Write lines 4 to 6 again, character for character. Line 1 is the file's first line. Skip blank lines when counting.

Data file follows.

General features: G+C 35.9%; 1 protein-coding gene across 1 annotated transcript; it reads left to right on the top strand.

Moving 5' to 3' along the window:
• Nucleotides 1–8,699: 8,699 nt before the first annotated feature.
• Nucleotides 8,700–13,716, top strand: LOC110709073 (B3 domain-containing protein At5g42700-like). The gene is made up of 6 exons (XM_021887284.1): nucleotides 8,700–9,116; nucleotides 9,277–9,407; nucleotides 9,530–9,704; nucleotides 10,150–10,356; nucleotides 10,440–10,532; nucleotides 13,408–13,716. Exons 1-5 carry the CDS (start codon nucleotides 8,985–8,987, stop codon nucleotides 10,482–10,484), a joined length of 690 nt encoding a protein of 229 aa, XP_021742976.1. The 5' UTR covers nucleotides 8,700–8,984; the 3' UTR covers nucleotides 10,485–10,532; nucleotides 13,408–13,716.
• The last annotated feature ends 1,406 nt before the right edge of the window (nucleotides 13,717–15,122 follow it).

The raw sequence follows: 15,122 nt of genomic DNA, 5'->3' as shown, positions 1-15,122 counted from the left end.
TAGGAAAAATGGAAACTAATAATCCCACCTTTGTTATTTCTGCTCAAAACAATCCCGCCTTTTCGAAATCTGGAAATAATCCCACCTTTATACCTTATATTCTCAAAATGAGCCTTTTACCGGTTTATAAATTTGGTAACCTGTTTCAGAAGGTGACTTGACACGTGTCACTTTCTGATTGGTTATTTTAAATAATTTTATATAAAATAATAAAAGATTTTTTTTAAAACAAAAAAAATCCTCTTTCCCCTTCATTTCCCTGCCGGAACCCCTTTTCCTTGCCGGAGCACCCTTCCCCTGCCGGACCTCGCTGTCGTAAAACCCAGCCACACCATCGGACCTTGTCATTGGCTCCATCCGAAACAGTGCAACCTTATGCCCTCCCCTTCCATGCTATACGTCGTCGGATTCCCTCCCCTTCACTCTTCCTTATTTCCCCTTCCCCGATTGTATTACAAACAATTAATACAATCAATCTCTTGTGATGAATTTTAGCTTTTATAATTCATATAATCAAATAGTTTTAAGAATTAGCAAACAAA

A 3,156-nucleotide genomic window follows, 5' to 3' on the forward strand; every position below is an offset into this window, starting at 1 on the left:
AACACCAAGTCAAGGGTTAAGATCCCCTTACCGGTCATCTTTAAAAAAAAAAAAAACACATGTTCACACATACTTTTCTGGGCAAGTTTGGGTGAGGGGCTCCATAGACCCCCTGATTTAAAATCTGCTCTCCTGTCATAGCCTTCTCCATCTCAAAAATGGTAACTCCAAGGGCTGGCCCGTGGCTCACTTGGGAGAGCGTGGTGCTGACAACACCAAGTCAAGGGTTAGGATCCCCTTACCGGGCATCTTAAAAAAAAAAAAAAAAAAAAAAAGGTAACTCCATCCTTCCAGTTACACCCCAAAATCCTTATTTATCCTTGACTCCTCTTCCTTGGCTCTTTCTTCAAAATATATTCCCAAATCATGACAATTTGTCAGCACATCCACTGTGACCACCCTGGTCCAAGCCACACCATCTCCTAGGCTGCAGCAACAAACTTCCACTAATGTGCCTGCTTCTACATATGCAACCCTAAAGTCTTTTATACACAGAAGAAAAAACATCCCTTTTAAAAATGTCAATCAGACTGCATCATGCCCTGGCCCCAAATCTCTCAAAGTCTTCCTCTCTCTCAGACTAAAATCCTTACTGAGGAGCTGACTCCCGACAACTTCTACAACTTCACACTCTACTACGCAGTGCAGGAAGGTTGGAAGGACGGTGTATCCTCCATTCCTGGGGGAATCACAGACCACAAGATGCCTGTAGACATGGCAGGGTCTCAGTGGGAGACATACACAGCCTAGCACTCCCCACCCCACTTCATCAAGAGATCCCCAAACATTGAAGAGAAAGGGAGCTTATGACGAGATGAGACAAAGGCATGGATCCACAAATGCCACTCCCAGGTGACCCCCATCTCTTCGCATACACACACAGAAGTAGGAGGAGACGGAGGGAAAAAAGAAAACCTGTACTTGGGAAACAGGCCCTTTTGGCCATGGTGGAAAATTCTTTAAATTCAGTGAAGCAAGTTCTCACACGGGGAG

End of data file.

• Nucleotides 8,700–13,716, top strand: LOC110709073 (B3 domain-containing protein At5g42700-like). The gene is made up of 6 exons (XM_021887284.1): nucleotides 8,700–9,116; nucleotides 9,277–9,407; nucleotides 9,530–9,704; nucleotides 10,150–10,356; nucleotides 10,440–10,532; nucleotides 13,408–13,716. Exons 1-5 carry the CDS (start codon nucleotides 8,985–8,987, stop codon nucleotides 10,482–10,484), a joined length of 690 nt encoding a protein of 229 aa, XP_021742976.1. The 5' UTR covers nucleotides 8,700–8,984; the 3' UTR covers nucleotides 10,485–10,532; nucleotides 13,408–13,716.
• The last annotated feature ends 1,406 nt before the right edge of the window (nucleotides 13,717–15,122 follow it).

The raw sequence follows: 15,122 nt of genomic DNA, 5'->3' as shown, positions 1-15,122 counted from the left end.